On his deathbed, Harry’s father’s breath had sounded like a pocketful of copper coins rattling around his lungs. This was the noise that Harry could hear in himself now every time he coughed. His face felt pulverised, like someone had taken a cricket bat to it. His bladder ached and he knew he should get up but around his wheezing chest his body parts lay inert.
This old house once rang with laughter This old house heard many shouts. In the next room, the dance studio, Lena was practising for her rock’n’roll lesson that night. Before she’d moved in he had had one of the spare bedrooms completely kitted out for her, mirrored walls, sprung floor, the works. Cost a bloody fortune. She’d be wearing her yellow 50s tea-dress and yellow shoes already. Said it helped her get in the mood. She was singing along with Shakin’ Stevens: Now it trembles in the darkness When the lightning walks about. Lena was too young to know even who Shaky was.
Harry looked at the bedroom door, the frame, the handle. A small nick in the paint caught his attention and he frowned. He wondered what really happened when your house was repossessed. In his mind a soundtrack unfolded: boots hammering up and down stairs, doors torn open, shouting, crying, silence. When Harry was very young, five maybe, and they’d still been living in the two-up two-down terrace in North Harrow, the neighbours had been evicted for not paying the rent. Harry was out at the time but afterwards he had spent days with his nose pressed up against the window, drawn to the aftermath, even then sensing a frisson of poignancy in the rubble of everyday objects strewn across the floor, life’s debris, a dirty hairbrush, a beaker, a burst sewing basket with a tangled gut of threads spilling out and there in the middle Lisa’s plump Tiny Tears doll with its legs waving in the air and skirt all rucked up.
Weeks later Harry’s own family moved on, in the other direction, onwards and upwards, his Dad having saved enough driving a London taxi cab to lever his family into a semi in Pinner and an expensive private school for Harry. Years later, after his wife had died, Harry’s Dad had still been sending Harry mad with his obsessive scrimping, refusing to use the primrose yellow dusters Harry had bought him and shaming Harry with the tangle of cut-up grey vests on the kitchen shelf. And he’d still been repeating his same wonky credo: “An Englishman’s home is the castle, Harry”. It didn’t matter how many times Harry corrected him: he always bloody said it wrong. And later: “Harry, I got the cancer”. For Christ’s sake, had been Harry’s first thought, get it right at least: I’ve got cancer. Repeat after me.
Oh his knees are getting’ chilly But he feels no fear or pain ’Cause he sees an angel peepin’ Through a broken window pane. He thought about the curious bonds that held him to this house, bonds made of a father’s aspiration, of resentment, a briefcase, a daily ride on the tube into the City, another girlfriend young enough to be his daughter. Threaded them together like oddly assorted keys onto a ring. Harry looked up at the ceiling. His Dad had loved his son’s castle. A fully-detached five-bedroom spanking-new half-timbered sparkling symbol of having arrived at the destination. The more Harry thought about it the less his legs wanted to move. For the last couple of weeks he’d slept, woken, pissed, and slept again. Time for a piss.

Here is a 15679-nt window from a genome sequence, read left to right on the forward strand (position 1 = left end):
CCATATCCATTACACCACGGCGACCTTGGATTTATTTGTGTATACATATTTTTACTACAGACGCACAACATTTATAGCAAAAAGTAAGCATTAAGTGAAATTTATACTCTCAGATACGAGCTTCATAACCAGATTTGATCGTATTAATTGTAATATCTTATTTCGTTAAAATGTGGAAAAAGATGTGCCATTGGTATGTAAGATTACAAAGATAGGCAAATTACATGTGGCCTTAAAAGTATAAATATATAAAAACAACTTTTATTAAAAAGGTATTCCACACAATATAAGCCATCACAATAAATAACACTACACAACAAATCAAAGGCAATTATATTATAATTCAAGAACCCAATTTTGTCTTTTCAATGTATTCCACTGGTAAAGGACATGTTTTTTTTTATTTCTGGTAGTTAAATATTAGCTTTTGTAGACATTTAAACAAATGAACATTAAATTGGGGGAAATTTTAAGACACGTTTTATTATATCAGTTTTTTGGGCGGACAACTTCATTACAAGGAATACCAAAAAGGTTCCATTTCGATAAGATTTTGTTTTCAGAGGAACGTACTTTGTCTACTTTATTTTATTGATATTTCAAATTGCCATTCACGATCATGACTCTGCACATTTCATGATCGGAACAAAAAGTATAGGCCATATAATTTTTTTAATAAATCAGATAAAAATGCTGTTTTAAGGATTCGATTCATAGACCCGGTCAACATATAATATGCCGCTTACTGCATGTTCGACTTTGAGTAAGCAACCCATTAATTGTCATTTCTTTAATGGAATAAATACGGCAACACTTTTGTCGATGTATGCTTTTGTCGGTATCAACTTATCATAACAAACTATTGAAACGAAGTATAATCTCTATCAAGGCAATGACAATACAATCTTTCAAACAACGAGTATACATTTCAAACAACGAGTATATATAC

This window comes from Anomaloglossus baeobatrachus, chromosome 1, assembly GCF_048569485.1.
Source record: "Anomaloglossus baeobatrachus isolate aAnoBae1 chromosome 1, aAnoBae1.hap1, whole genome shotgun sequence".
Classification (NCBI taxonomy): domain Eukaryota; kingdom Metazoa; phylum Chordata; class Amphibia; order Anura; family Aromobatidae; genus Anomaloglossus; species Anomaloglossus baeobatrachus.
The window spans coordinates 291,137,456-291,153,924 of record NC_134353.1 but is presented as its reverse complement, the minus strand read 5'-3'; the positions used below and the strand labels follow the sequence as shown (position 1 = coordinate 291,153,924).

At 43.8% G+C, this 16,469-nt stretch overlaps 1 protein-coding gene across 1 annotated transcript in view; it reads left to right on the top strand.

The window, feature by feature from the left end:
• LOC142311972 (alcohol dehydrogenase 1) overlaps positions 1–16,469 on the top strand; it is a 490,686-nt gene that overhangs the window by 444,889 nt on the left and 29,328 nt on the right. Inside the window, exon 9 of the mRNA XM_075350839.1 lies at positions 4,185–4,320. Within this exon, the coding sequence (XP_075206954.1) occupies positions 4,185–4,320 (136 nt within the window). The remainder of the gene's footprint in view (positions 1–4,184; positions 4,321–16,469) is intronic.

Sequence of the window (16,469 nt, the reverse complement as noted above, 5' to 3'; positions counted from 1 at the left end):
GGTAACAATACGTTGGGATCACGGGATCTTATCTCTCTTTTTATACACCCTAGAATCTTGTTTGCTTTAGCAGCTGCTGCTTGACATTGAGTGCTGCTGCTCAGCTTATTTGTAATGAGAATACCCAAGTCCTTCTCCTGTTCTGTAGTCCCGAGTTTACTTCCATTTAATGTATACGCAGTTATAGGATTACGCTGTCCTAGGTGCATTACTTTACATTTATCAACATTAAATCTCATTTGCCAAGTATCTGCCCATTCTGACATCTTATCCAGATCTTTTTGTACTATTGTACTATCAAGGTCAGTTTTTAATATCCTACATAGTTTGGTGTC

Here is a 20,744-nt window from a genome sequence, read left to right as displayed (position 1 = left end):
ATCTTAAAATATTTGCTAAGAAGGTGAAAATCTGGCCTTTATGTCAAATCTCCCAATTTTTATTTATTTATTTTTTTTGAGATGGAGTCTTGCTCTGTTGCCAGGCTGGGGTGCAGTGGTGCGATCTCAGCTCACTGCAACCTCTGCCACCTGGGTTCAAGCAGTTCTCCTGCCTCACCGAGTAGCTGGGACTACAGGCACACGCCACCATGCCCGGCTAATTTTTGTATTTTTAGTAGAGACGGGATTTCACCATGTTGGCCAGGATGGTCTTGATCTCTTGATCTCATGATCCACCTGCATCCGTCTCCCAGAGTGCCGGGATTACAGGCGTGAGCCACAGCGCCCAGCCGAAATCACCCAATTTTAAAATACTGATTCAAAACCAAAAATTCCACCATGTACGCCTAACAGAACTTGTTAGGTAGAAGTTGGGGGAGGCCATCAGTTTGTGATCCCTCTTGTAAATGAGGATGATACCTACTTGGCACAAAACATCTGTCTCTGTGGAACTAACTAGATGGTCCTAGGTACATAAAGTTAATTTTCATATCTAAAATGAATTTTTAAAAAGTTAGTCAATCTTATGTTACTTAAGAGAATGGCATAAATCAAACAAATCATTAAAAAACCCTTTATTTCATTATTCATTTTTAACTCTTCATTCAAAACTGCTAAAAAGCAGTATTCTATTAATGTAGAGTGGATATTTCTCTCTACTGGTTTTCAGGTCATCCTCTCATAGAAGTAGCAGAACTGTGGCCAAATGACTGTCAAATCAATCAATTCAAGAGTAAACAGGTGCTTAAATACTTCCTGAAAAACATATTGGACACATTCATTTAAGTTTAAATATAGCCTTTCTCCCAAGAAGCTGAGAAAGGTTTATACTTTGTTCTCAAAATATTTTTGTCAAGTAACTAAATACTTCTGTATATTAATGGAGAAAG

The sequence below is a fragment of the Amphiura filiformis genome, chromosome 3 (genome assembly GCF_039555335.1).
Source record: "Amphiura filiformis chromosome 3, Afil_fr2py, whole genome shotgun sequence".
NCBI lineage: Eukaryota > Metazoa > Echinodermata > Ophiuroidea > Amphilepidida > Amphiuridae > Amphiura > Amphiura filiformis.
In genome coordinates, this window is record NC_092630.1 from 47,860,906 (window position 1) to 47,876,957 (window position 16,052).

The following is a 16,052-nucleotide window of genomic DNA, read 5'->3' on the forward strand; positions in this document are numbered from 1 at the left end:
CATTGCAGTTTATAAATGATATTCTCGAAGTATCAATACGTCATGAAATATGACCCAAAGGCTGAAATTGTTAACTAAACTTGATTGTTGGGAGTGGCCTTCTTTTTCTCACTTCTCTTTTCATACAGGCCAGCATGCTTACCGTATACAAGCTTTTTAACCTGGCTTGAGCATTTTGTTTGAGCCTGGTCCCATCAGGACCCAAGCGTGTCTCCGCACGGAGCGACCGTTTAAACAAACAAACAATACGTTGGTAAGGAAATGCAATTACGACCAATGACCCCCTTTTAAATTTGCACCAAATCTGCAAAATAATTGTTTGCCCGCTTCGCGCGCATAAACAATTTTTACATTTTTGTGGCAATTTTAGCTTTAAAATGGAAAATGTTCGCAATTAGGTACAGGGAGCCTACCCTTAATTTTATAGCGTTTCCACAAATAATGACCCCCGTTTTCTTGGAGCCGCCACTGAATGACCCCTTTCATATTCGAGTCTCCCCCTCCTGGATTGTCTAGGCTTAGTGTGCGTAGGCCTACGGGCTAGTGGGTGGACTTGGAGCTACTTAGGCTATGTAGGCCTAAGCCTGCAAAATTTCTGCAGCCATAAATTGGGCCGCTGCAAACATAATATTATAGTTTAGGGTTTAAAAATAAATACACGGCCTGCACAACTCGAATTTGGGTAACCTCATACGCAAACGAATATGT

In the bathroom mirror his face looked almost as smashed-up as it had felt in bed. Two weeks before, Gareth had called him into his office and explained that he no longer had a job. The Great Credit Crunch de-euphemised. Said Harry didn’t need to work out his notice, and there’d be a fairly generous package given the circumstances. Harry didn’t need to check to know it wouldn’t be enough.
Coming back from the en suite something possessed him to stop in the dressing room and pull out a bag. Surprising himself, he stuffed it full of a few scoops of clothing, threw on some shoes. Lena had gone back to the beginning of the song again: This old house was home and comfort As they fought the storms of life. He slipped his keys into his pocket, trod softly down the stairs and pulled the door shut behind him.
He shared the mid-morning tube with a handful of people and found himself observing them in a way he never would have done on his daily ride into the City a few weeks before. So these were the people who inhabited the rest of the day. Opposite him sat a man in his 40s in a fleece, cradling a battered guitar case. At the other end a man in steel-rimmed glasses was reading a car manual. He felt a sudden shocking pang at their differentness, the three of them hurtling along the same pink line on the map yet shooting off in utterly skewed directions. Some distant memory of a maths lesson touched him and then an overwhelming sense of the possibility of it all, all those tangents bristling out not just of them but of him alone. He held his head in his hands for a while.
When he looked up he was at a station he’d never visited before, further along the line than he’d ever been. An escalator took him up into the day and onto a small high street, opposite a grimy heel bar and locksmith that reminded him of one in North Harrow. He walked along for a while until he became aware of the keys rattling around in his pocket and banging against his leg. Ain't gonna need this house no longer Ain't gonna need this house no more. Harry drew them out and found himself above a drain, looking at the oddly assorted bunch in his hand, and then letting go and hearing the splash. He set off again down the street.
(deutsche Version siehe Seite 2)